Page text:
This is a charming picturesque horse-shoe- shaped marina located at the head of the Deben River. Although the marina is located in Woodbridge its proper name is the Tide Mill Yacht Harbour for reasons which become obvious as you approach. Dominating the skyline of the marina are the two very distinctive white 4-storey Tide Mill buildings, considered by many to be the symbol of Woodbridge and the River Deben. Woodbridge Tide Mill may be one of the earliest Tide Mills in the UK. First recorded in 1170, operated by the Augustinian Canons, In 1536 it passed to King Henry VIII. In 1564, Queen Elizabeth I granted the mill to Thomas Seckford. It was certainly the last working Tide Mill in the UK. The wheel last turned in 1957, when the 22 inch square oak main shaft broke. In 2004, with the help of a lottery grant the Tide Mill Quay was fully refurbished and it is now open for the public to enjoy.
On the opposite shore is the site of two Anglo-Saxon cemeteries dating back to the 6th and early 7th century. One contained the undisturbed ship burial 'The Sutton Hoo' including a wealth of Anglo-Saxon artefacts of outstanding historical and archaeological significance. The site is owned by the National Trust and back in 2002 they opened a magnificent new visitor centre.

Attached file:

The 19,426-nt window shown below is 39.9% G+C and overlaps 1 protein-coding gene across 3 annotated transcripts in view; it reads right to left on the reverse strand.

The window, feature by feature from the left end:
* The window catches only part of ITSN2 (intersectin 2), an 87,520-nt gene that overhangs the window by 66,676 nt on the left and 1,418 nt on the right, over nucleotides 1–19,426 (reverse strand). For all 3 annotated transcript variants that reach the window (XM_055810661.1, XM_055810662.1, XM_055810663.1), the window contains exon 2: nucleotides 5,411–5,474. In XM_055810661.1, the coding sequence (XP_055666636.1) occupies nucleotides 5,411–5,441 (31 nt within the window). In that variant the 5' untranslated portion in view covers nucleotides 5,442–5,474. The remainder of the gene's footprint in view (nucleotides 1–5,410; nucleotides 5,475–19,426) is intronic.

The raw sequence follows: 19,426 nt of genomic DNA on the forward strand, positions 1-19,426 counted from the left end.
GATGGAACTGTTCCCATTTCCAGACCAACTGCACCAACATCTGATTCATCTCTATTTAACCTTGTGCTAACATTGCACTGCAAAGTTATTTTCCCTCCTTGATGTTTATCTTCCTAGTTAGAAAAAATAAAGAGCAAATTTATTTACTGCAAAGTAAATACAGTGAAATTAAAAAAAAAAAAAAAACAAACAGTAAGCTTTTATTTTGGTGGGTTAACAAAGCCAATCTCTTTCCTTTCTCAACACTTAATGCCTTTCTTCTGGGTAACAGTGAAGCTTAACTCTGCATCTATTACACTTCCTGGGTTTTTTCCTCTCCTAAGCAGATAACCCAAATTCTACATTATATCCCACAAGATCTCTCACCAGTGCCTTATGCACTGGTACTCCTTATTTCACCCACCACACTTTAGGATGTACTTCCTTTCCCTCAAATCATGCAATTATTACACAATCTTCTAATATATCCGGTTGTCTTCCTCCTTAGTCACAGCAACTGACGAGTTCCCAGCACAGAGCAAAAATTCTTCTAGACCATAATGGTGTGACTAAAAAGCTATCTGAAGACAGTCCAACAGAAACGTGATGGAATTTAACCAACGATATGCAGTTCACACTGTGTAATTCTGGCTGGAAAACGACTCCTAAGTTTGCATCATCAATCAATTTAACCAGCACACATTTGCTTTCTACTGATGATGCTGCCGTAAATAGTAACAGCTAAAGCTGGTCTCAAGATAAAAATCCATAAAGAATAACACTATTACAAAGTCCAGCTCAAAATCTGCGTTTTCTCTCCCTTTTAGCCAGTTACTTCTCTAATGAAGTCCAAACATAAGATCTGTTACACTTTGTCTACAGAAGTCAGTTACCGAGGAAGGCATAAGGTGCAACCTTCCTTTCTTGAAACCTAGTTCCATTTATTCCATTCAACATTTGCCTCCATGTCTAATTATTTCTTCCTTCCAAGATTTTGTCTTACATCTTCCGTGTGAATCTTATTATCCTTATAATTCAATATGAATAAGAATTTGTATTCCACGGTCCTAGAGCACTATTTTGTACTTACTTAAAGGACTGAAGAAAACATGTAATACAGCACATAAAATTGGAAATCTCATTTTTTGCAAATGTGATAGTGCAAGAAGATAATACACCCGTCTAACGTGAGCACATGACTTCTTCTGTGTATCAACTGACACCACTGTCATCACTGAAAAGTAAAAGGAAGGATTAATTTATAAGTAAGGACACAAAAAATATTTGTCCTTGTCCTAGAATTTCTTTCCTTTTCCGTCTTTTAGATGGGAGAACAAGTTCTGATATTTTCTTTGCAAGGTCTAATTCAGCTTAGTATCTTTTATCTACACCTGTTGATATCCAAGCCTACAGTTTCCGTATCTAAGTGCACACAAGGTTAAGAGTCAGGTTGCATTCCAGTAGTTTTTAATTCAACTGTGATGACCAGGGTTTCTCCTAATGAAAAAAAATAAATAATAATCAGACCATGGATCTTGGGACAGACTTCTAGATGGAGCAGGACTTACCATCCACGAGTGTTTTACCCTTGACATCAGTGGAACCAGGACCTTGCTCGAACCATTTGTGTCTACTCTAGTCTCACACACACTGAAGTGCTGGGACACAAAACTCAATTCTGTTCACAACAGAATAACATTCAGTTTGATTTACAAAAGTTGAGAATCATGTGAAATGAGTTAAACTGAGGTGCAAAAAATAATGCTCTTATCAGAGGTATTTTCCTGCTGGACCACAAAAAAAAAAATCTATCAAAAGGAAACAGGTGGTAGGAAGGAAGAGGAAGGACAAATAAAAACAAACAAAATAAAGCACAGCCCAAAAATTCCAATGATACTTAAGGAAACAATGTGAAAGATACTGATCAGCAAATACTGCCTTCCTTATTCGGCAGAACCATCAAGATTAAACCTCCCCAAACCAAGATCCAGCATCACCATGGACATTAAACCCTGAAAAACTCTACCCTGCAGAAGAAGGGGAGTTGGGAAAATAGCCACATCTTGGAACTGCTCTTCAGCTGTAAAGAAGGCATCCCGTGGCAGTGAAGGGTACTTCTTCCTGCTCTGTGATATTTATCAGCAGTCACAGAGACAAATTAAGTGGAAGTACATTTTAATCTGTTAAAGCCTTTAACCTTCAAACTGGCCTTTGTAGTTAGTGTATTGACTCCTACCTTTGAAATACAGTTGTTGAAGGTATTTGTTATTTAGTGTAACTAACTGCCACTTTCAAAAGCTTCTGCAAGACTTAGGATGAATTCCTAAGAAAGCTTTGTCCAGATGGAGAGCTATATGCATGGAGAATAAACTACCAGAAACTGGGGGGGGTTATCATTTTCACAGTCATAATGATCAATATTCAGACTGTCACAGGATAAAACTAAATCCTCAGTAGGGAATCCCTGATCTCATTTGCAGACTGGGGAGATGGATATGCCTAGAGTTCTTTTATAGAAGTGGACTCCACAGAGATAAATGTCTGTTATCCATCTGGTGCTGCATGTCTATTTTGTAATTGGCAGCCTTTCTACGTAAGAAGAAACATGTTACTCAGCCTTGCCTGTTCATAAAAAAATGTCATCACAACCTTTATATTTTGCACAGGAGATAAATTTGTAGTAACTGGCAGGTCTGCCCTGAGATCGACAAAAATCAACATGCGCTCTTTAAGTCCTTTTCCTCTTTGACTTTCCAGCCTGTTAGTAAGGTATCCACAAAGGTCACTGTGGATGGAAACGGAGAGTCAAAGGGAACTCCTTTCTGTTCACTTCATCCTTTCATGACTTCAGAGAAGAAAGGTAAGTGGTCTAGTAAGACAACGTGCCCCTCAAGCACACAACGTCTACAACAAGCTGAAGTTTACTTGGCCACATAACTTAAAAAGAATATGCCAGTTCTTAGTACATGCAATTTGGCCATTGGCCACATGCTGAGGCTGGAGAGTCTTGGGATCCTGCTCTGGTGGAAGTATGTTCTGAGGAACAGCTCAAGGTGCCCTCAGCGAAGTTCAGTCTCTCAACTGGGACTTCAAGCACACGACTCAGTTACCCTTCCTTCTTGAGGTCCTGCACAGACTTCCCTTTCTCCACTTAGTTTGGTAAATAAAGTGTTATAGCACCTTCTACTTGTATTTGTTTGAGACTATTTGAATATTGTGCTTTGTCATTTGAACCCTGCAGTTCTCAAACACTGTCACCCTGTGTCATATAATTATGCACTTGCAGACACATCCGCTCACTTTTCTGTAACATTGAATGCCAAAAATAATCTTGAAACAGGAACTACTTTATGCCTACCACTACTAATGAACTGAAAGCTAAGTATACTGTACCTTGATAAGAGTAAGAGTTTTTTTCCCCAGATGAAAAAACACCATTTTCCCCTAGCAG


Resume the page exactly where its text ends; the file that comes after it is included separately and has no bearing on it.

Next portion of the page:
In catching up with the 21st century the marina has recently improved it’s facilities to include a brand new building housing showers, toilets and a laundry room. The yacht harbour receives some 2000 visitors a year and it can get busy in the summer. Boats that are unable to take to the ground in the river can enjoy a least depth of 2m of water inside the tidemill, but access across the marina sill is restricted to HW±1.5hrs.
The centre of Woodbridge town is a 10min walkway from the marina and it has a very good shopping centre for provisions and things. From the town you find easy access and connections by bus or rail to Ipswich.